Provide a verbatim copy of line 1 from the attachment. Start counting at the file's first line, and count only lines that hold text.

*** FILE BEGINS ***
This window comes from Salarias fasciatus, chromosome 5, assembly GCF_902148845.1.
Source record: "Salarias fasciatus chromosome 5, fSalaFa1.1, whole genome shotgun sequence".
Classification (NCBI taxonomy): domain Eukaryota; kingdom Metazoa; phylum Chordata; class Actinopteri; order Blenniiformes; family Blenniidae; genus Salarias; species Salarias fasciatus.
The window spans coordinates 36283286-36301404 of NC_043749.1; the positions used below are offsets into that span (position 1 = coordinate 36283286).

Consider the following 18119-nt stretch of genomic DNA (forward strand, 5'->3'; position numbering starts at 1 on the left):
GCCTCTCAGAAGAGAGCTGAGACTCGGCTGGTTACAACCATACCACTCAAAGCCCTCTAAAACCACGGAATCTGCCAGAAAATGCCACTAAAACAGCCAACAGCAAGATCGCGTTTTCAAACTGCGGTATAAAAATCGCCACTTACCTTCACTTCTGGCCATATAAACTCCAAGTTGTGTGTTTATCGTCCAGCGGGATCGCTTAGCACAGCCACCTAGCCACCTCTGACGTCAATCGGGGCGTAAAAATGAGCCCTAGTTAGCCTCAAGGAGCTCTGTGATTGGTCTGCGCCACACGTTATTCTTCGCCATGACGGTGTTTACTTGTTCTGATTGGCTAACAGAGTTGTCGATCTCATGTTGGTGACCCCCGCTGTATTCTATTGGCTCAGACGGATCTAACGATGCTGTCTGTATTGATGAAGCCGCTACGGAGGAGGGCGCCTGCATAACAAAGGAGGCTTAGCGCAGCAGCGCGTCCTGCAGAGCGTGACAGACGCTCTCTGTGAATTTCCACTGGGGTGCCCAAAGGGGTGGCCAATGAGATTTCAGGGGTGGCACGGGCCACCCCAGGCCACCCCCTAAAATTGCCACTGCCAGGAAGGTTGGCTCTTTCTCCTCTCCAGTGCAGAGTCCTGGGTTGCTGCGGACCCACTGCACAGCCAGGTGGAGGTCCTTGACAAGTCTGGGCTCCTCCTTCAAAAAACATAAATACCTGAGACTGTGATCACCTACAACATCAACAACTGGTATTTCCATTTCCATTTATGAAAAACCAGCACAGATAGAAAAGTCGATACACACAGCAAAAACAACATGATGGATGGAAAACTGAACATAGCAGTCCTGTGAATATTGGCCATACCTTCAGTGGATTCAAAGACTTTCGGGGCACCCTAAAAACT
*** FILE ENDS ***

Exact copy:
This window comes from Salarias fasciatus, chromosome 5, assembly GCF_902148845.1.